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Italy 'Hung, Drawn and Quartered' by Political Deadlock

Tuesday, 26 Feb 2013 | 1:20 AM ET
Greg Christensen | Photographer's Choice | Getty Images

European markets are braced for a sell off on Tuesday as Italy's election results could result in a political deadlock, causing economic chaos and further damage to the euro zone.

Pier Luigi Bersani's center-left coalition won a slim majority in the lower house but no party won enough seats to win a majority in the country's upper house, the Senate.

With deadlock in the Senate it will be harder to pass key legislation needed for economic reforms. The euro has fallen to almost a six-week low against the dollar on the news.

(Read More: Euro Rally: Was It Too Good to Be True?)

The center-left coalition led by Bersani took 121 Senate seats while Berlusconi's center-right took 117 seats, according to Reuters. Comedian Beppe Grillo's protest party, the "5 Star Movement," has become the largest single party in the lower house, having gained a quarter of the vote.

Researchers at Citi said Italy's parliament had been "hung, drawn and quartered" by the election result.

"This result extends political risk in the euro zone," the Citi note said on Tuesday. "The high political uncertainty that is likely to persist in the coming period will likely have a negative impact on real and financial investment decisions in Italy."

Italy's Political Limbo
After an election that left no party with a clear majority, Steve Sedgwick asks what is next for Italy.

The researchers concluded that the over-performance by Grillo and under-performance by Monti were "clear signals" of the anti-austerity message conveyed by voters, which could make further fiscal consolidation efforts "very difficult to implement".

(Read More: Markets in Turmoil Over Italy Deadlock)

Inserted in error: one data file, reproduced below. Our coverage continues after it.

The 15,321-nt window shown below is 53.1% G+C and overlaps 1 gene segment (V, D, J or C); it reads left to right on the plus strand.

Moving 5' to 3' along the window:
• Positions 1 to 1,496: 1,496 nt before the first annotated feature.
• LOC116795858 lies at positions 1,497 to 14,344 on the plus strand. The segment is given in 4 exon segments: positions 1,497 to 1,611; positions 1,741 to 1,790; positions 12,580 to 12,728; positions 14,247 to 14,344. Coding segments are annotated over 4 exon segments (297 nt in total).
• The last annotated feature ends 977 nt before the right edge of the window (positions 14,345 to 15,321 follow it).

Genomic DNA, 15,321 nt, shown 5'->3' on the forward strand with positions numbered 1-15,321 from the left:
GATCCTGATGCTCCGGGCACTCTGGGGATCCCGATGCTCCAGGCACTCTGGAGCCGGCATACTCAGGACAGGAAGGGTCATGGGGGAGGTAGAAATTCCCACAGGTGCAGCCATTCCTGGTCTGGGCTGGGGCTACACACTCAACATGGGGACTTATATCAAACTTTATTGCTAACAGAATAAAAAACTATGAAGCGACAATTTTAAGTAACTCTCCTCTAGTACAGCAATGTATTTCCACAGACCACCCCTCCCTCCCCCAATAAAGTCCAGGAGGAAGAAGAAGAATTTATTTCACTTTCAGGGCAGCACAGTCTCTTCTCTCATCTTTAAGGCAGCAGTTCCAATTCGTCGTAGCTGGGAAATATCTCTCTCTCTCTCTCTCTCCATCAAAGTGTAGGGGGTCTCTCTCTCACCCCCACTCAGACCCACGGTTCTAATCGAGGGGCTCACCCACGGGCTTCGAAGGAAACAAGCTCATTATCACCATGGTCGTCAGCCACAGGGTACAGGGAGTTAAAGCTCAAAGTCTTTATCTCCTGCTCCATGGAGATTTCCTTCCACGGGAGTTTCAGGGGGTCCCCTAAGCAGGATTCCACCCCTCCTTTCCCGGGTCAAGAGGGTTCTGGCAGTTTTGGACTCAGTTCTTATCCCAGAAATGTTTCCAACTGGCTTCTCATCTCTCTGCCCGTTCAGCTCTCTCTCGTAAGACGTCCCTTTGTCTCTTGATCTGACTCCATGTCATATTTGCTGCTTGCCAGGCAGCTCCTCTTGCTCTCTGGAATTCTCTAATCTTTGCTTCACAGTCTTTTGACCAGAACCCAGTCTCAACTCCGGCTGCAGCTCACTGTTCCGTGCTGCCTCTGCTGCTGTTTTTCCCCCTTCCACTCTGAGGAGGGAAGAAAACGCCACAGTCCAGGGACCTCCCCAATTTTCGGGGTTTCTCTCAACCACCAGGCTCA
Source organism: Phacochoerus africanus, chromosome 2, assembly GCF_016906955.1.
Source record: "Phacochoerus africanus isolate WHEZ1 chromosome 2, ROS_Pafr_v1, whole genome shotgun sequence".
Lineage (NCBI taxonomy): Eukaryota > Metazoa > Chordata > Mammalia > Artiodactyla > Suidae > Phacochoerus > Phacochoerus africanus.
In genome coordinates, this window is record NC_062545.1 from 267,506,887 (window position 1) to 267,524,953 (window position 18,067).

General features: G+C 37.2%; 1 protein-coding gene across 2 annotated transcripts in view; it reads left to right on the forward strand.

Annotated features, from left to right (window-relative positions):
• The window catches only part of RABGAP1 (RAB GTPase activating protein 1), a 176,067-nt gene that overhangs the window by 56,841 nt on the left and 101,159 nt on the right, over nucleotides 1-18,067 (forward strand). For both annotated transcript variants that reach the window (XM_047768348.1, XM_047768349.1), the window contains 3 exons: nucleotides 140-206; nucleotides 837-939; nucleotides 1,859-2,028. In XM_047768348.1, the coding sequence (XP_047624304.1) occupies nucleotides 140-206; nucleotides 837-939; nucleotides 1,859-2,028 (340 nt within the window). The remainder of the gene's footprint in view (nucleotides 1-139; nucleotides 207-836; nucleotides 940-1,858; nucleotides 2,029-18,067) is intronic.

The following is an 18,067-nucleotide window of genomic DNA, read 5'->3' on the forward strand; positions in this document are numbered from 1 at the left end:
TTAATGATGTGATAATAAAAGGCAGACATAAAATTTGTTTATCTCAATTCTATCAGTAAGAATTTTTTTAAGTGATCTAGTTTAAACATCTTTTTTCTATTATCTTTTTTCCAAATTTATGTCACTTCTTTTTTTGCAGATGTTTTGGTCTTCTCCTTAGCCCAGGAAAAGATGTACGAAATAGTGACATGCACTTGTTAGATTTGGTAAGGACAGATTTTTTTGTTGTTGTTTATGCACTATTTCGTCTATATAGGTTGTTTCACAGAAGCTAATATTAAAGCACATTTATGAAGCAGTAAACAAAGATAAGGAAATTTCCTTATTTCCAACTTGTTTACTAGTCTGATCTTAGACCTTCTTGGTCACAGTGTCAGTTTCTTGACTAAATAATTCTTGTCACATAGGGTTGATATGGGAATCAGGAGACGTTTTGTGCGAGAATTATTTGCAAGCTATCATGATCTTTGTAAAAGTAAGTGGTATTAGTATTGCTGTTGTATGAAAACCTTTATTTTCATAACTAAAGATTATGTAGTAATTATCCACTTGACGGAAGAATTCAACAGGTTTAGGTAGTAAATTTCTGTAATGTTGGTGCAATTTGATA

Italy's politicians can either form a grand coalition between Bersani, technocrat Mario Monti's centrists and Berlusconi's center-right group or risk another technocratic government if they are to prevent further elections within twelve months, analysts have told CNBC.

Though Bersani and Monti have said all parties must work together, anti-Europe, anti-euro and anti-austerity parties headed by Berlusconi and Grillo have received 50 percent of the public vote, sending a clear signal to politicians that there is no mood for more austerity dictated by Brussels.

If these options are not successful, new elections could be held within the year. Meanwhile, Italy's vital reform program could be stalled or obstructed, potentially damaging the country's economic recovery. There are growing calls for electoral reform in Italy to prevent hung parliaments in the future.

Even the world's biggest bond manager weighed in, with Pimco's Bill Gross tweeting, "Are Italians voting for Austerity, Prosperity, or Promiscuity? The world's markets hang in the balance," he tweeted Monday evening.

The Euro Crisis Has Not Gone Away: Strategist
Jane Foley, senior currency strategist at Rabobank, tells CNBC that market euphoria has been disconnected from the fundamentals and the Italian election is a wakeup call.

Ten-year Italian bond yields have risen 17 basis points to 4.55 percent , since the news of an uncertain outcome spread on Monday but the Italian treasury is going ahead with a sale of 6.5 billion euros ($8.5 billion) of 5 and 10-year bonds on Wednesday.

"The absence of cohesive political leadership may also make euro zone crisis management more complicated," Citi said.

"All this is likely to cause wider and more volatile government bond spreads in the coming weeks/months. Moreover, pressure on Rome is likely to result in some form of external financial assistance, but unsettled politics may significantly delay any agreement in this respect."

Contact Europe: Economy

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